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Who are the funders?

The data in this report draws on grants from 60 different funders, up from 47 in the first edition.[13]

Our focus is on funders that are active in social justice philanthropy networks of one kind or another and/or that we know are likely to be making relevant grants.  

Not all of the foundations are UK based, but all the grants that we analyse in detail are supporting work in the UK.  

A list of the 60 funders is provided in the Annex, and we would very much welcome suggestions of other funders that might be added to the research in the future.  

For 43 of the funders we have ‘like-for-like’ data that allows us to make some comparisons between their 2018/19 and 2021/22 grants. These funders are highlighted in the list in the Annex.

In this edition, we took a look at the more than 13,000 grants made by The National Lottery Community Fund (TNCLF) in 2021/22. It would have taken too much time to try and read every grant description, so we used a set of 52 keywords to identify a subset of these grants that were likely to be relevant. These are included in the Annex. This subset was then reviewed in detail.  

We used this keyword approach for a number of other funders who make large numbers of grants each year, such as BBC Children in Need, Lloyds Bank Foundation England & Wales, and the Tudor Trust. 

We augmented the results of the keyword searches by reviewing grantee names in a bid to pick up any relevant grants missed through the keywords. While we may have missed some grants by using keywords we think this approach makes sense in terms of allowing us to include grants from funders making many hundreds or thousands of individual grants. 

The challenge of defining social justice

As in Funding Justice 1, the biggest methodological challenge for this work is to decide whether or not a grant is a ‘social justice’ grant.  

There are differences of opinion as to where the boundaries should be drawn.[14]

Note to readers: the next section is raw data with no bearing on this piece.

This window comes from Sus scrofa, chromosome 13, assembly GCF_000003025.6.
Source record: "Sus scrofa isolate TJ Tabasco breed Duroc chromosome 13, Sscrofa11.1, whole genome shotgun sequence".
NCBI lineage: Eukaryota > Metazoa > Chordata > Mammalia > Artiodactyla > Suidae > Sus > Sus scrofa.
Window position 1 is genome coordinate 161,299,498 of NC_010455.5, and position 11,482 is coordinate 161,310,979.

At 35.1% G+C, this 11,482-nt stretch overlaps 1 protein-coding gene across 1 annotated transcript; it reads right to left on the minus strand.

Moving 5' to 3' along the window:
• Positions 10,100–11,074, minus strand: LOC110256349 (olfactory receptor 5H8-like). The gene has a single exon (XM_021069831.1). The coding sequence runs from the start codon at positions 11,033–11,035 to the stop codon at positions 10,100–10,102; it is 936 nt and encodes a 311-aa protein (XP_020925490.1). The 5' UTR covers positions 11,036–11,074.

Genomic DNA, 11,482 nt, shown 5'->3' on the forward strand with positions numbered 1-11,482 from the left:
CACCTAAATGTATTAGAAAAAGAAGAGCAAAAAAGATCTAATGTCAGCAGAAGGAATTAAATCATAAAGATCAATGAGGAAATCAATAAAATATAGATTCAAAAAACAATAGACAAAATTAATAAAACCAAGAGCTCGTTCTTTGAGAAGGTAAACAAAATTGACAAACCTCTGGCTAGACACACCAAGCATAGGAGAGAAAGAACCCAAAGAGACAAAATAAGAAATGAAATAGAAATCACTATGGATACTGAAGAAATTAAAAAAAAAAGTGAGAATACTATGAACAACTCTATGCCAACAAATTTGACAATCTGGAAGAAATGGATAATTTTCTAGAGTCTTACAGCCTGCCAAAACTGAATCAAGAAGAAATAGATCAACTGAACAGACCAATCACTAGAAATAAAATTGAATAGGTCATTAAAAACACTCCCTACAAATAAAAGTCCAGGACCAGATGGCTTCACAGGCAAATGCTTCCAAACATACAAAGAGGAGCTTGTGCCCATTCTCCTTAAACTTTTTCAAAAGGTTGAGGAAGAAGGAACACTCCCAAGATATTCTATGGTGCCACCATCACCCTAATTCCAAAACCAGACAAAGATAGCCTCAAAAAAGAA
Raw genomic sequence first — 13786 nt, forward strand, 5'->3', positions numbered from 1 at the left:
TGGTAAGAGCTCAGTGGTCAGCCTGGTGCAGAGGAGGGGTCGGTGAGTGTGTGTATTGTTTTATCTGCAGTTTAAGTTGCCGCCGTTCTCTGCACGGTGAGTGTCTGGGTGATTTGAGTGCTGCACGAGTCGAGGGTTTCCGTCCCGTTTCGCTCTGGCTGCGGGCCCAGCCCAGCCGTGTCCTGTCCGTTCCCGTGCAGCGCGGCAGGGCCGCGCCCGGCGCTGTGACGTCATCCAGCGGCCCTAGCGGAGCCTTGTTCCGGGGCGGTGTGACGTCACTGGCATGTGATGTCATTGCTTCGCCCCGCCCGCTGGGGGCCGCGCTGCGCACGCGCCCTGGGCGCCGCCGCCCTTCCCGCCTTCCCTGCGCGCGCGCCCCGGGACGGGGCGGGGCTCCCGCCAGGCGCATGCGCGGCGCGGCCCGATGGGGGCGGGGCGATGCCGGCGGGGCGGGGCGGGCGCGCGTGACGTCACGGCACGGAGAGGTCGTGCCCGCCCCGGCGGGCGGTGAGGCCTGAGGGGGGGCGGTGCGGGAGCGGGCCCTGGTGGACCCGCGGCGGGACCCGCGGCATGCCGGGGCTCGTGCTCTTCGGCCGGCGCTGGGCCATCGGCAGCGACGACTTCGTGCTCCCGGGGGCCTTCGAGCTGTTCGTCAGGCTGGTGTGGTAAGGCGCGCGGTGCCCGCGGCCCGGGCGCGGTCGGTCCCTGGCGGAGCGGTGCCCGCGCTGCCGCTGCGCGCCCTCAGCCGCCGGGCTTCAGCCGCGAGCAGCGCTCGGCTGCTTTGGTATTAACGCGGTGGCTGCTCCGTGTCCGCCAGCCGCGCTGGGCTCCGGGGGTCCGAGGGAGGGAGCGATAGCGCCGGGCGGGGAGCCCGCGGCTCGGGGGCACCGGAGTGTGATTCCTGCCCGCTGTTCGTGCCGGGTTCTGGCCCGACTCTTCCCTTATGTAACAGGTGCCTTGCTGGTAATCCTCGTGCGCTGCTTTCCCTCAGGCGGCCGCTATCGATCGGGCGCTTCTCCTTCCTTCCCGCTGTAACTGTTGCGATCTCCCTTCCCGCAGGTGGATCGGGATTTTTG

There are also important conversations happening around expanding traditional notions of social justice to take a more transformative approach. Whereas social justice identifies harm, transformative justice looks more closely at the systems that create and uphold these harms. It prioritises alternative, holistic and community-led solutions. This work is often rooted within Black and Indigenous Communities and Communities of Colour, who are denied traditional remedies. 

Funding Justice 2 does not seek to expand on these debates; this critical work is happening elsewhere. Instead, we aim to identify whether the intention or impact of a grant is addressing injustice and/or working towards systemic change. 

To this end, we have identified five principles of social justice, which are commonly included in definitions. These are included in the Annex and we welcome feedback on them. They do not specifically identify transformative justice approaches, but could include them. 

We have then allocated grants that we consider to be social justice grants to one of four social justice categories:

Category 1: “organising at the core” grants. 

This is an expanded version of the Category 1 used in Funding Justice 1. To better capture the different people-power action funders are supporting, it now includes grants that focus on building power behind a specific thematic issue and grants heavily focused on activism alongside grants that support grassroots community organising, where local people set the priorities and plans of their organising work. 

Category 2: “justice and power” grants. 

Grants where a concern for social justice clearly runs through the work and there is a clear focus on political or social change. This category has been used in the same way as in Funding Justice 1, with the exception that grants to law centres and citizens’ advice type organisations have in the main been moved to Category 4. 

Category 3: “advocating for change” grants. 

Grants that are seeking to change policy, corporate practice, or social norms, but are less focused on the five principles of social justice. For example, a grant towards policy advocacy in respect of management of the natural environment. 

These first three categories cover work addressing the root causes of injustice, and seeking systemic change. 

Category 4: “justice rather than social change” grants. 

Grants that help communities facing injustice, but where the work is not strongly focused on social change. Many of these organisations provide support to individuals. For example, a law centre helping an asylum seeker navigate their rights and status within UK law. 

These organisations often talk about ‘empowering’ the individuals that they are serving, but they are using the term in the sense of helping people to overcome challenging circumstances, rather than encouraging these individuals to get directly engaged in social change. This category also includes some grants geared towards lifestyle change, for example grants to local climate and environment groups. 

Category 4 is a new addition in Funding Justice 2, as we wanted to have a way of capturing service delivery organisations focused on injustice that were largely excluded in the first edition of the research. This gave us a strong basis from which to look more closely at movement ecologies.